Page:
Geodesia et Descriptio Terrarum (Geodezja i Kartografia) 12 (4) 2013
VISUALIZING THE RESULTS OF HYDRODYNAMIC MODELING USING GIS 3D SYSTEMS
Edyta Hadaś, Przemysław Tymków
hydrodynamic modeling, GIS, 3D, ISOK
The Polish national IT crisis management system for protection against extreme hazards (ISOK), which was created to increase the protection of people and property, produces two-dimensional data. The development of information technology has made it possible to visualize spatial data using 3D GIS systems. However, detailed visualization requires the integration of spatial data that comes from different sources, e.g. from direct land-surveying measurements, laser scanning data, aerial photography, orthophotomaps and other photogrammetric products, as well as sites from various databases, in particular from topographic databases. This paper presents a concept and the results of three-dimensional visualization of hydrodynamic modeling for a section of the Widawa River valley. The digital terrain model from airborne laser scanning was used and was overlaid with the texture of an orthophotomap. Spatial data was supplemented with three-dimensional models of buildings and trees that were taken from the publicly-available Google 3D Warehouse gallery. Visualization of the hydrodynamic modeling was done using the constructed spatial model. The integration and visualization of data was performed in ArcGIS software using the ArcScene module.
THE IDENTIFICATION OF WATER BODIES AS BDOT10K OBJECTS IN A LASER SCANNING POINT CLOUD BY MEANS OF AN ALPHA-SHAPED ALGORITHM
Małgorzata Mendela, Andrzej Borkowski
Key words: airborne laser scanning, Database of Topographic Objects (BDOT10k), α-shaped, boundary detection, body of water
Airborne laser scanners (ALS) usually rely on a near-infrared light beam which is absorbed by water. This produces empty areas with no points in the LiDAR dataset (gaps, laser shot dropouts). Detecting the boundaries of bodies of water in a LiDAR dataset can thus be seen as the identification of boundaries of empty areas. The method for the identification of water bodies could be used to update and supply the Database of Topographic Objects (BDOT10k). The x, y co-ordinates of ground laser points of the previously classified LiDAR point cloud of the 4 points/m2 nominal density were used to detect bodies of water. The automatic identification of bodies of water was performed by the means of an α-shaped algorithm. Numerical experiments were conducted for 16 tested sites, which were bodies of water. The accuracy of boundary identification was evaluated by comparing the results with those seen on orthophotos with a pixel size of 0.10 m. Based on the maximum deviation values of the measured results, it has been shown that bodies of water were identified on average with 95% accuracy and the boundaries of 62% of the tested sites were delineated with 100% efficiency. Furthermore, the studied algorithm has a featured mechanism that enables it to eliminate single, random points distributed on the surface of a body of water. The proposed method can be used as an additional source of BDOT10k, especially for bodies of water whose banks are covered with vegetation which are difficult to identify on orthophotos.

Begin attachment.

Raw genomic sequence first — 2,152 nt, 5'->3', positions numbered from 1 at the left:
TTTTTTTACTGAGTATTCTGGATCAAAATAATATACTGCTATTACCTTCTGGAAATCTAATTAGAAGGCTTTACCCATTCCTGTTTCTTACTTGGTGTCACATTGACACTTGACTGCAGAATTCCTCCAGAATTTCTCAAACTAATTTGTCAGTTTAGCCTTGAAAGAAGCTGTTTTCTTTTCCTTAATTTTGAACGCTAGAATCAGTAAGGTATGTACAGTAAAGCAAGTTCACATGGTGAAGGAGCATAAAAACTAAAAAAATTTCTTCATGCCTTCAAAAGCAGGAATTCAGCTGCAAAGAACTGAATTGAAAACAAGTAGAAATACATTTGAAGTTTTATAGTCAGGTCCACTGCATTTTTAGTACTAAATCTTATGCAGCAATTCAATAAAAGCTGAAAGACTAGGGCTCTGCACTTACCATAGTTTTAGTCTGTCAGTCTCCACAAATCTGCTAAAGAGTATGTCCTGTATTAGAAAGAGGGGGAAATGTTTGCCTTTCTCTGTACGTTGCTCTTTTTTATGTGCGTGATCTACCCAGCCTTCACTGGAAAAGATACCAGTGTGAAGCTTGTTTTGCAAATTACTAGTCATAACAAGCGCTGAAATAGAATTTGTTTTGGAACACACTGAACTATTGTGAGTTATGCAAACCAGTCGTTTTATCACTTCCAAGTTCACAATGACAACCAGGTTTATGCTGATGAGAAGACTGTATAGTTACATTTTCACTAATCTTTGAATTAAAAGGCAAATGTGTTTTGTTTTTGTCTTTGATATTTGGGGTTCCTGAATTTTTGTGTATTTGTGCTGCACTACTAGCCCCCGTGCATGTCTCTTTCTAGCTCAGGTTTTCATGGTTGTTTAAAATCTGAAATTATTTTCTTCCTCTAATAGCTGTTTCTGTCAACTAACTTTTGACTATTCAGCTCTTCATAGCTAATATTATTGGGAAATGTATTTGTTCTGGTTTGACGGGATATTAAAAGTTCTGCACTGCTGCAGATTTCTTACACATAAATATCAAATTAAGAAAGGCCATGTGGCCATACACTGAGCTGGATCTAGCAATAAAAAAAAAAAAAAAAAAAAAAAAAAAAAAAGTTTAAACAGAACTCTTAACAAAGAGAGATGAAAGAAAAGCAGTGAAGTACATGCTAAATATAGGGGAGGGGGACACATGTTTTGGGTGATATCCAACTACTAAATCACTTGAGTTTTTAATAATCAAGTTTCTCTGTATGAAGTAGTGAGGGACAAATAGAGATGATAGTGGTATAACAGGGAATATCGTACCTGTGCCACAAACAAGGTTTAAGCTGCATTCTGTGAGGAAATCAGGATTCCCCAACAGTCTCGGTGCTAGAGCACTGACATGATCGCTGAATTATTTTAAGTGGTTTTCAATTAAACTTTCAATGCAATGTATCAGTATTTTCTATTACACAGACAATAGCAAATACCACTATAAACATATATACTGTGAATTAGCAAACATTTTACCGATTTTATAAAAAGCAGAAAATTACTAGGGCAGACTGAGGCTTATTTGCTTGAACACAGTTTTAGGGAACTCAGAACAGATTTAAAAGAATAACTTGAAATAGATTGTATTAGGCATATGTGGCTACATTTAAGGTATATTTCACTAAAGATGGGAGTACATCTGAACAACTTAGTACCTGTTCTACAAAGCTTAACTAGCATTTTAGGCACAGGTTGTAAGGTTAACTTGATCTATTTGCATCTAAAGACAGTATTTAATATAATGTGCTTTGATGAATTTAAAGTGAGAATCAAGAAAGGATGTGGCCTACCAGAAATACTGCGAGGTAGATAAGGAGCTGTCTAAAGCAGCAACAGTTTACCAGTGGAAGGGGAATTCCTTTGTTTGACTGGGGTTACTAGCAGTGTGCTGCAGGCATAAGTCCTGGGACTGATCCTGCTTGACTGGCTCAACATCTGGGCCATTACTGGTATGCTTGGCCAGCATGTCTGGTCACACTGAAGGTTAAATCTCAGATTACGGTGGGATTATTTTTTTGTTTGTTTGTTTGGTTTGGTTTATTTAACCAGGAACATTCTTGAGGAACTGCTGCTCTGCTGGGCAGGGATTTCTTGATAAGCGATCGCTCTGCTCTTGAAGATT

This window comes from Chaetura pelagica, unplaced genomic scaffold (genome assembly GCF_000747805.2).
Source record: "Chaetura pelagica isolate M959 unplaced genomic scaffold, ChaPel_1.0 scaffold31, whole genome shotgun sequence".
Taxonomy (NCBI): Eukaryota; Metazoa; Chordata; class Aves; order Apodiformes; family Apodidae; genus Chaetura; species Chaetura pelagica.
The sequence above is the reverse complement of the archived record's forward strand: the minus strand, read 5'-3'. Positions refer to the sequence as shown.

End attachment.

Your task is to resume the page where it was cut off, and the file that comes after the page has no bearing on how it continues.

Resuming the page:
CARTOGRAPHIC IMAGES OF MENTAL MAPS OF A CITY, PRESENTATION AND ANALYSIS USING GEOGRAPHIC INFORMATION SYSTEM SOFTWARE
mental maps, cartographic methods of presentation, GIS, structural mapping